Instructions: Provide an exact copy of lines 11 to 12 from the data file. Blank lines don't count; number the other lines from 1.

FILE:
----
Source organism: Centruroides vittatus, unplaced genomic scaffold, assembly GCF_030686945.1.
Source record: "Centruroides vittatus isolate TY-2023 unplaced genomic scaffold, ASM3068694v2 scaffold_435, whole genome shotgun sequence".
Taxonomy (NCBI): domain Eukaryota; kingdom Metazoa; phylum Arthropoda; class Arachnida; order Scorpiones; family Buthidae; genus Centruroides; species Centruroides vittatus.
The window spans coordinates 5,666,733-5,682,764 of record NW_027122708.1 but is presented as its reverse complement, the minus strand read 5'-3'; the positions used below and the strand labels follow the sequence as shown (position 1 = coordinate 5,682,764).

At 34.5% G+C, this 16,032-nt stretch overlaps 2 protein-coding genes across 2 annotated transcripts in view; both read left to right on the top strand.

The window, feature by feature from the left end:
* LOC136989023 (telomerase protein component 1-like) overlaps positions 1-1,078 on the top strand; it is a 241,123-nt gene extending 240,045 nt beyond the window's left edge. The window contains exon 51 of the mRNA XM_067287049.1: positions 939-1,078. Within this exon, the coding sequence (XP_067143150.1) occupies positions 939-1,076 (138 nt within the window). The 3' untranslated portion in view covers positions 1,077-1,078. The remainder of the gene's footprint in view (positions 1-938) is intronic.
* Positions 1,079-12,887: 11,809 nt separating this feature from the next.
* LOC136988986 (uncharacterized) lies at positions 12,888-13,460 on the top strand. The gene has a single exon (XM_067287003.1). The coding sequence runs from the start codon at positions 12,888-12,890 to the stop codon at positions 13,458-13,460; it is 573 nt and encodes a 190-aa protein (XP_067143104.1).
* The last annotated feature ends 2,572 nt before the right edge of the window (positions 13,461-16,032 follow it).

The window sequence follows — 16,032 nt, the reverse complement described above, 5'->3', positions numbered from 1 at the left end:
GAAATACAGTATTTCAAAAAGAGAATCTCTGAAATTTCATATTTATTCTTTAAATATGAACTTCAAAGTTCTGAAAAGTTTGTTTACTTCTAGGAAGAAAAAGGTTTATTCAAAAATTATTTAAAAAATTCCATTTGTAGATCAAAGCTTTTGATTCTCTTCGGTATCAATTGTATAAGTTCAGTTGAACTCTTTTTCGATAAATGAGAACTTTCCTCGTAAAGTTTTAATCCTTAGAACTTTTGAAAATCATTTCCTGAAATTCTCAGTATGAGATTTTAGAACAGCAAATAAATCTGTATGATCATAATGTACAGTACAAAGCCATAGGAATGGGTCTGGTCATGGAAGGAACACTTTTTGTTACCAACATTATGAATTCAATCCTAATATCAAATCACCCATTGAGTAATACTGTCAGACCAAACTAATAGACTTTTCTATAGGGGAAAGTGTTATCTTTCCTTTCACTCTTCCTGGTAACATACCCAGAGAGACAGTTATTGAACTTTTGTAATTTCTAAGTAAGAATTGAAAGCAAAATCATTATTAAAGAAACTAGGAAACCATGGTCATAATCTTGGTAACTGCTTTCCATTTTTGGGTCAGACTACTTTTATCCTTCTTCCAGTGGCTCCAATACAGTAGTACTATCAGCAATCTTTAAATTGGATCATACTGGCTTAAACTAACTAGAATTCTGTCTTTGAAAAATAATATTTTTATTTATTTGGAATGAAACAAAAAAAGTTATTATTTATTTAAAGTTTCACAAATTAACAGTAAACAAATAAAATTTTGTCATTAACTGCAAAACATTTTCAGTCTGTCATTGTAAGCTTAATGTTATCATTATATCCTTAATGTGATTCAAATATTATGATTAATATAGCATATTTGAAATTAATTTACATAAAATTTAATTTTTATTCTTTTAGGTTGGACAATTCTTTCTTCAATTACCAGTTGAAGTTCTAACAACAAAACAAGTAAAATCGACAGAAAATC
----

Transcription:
The window sequence follows — 16,032 nt, the reverse complement described above, 5'->3', positions numbered from 1 at the left end:
GAAATACAGTATTTCAAAAAGAGAATCTCTGAAATTTCATATTTATTCTTTAAATATGAACTTCAAAGTTCTGAAAAGTTTGTTTACTTCTAGGAAGAAAAAGGTTTATTCAAAAATTATTTAAAAAATTCCATTTGTAGATCAAAGCTTTTGATTCTCTTCGGTATCAATTGTATAAGTTCAGTTGAACTCTTTTTCGATAAATGAGAACTTTCCTCGTAAAGTTTTAATCCTTAGAACTTTTGAAAATCATTTCCTGAAATTCTCAGTATGAGATTTTAGAACAGCAAATAAATCTGTATGATCATAATGTACAGTACAAAGCCATAGGAATGGGTCTGGTCATGGAAGGAACACTTTTTGTTACCAACATTATGAATTCAATCCTAATATCAAATCACCCATTGAGTAATACTGTCAGACCAAACTAATAGACTTTTCTATAGGGGAAAGTGTTATCTTTCCTTTCACTCTTCCTGGTAACATACCCAGAGAGACAGTTATTGAACTTTTGTAATTTCTAAGTAAGAATTGAAAGCAAAATCATTATTAAAGAAACTAGGAAACCATGGTCATAATCTTGGTAACTGCTTTCCATTTTTGGGTCAGACTACTTTTATCCTTCTTCCAGTGGCTCCAATACAGTAGTACTATCAGCAATCTTTAAATTGGATCATACTGGCTTAAACTAACTAGAATTCTGTCTTTGAAAAATAATATTTTTATTTATTTGGAATGAAACAAAAAAAGTTATTATTTATTTAAAGTTTCACAAATTAACAGTAAACAAATAAAATTTTGTCATTAACTGCAAAACATTTTCAGTCTGTCATTGTAAGCTTAATGTTATCATTATATCCTTAATGTGATTCAAATATTATGATTAATATAGCATATTTGAAATTAATTTACATAAAATTTAATTTTTATTCTTTTAGGTTGGACAATTCTTTCTTCAATTACCAGTTGAAGTTCTAACAACAAAACAAGTAAAATCGACAGAAAATC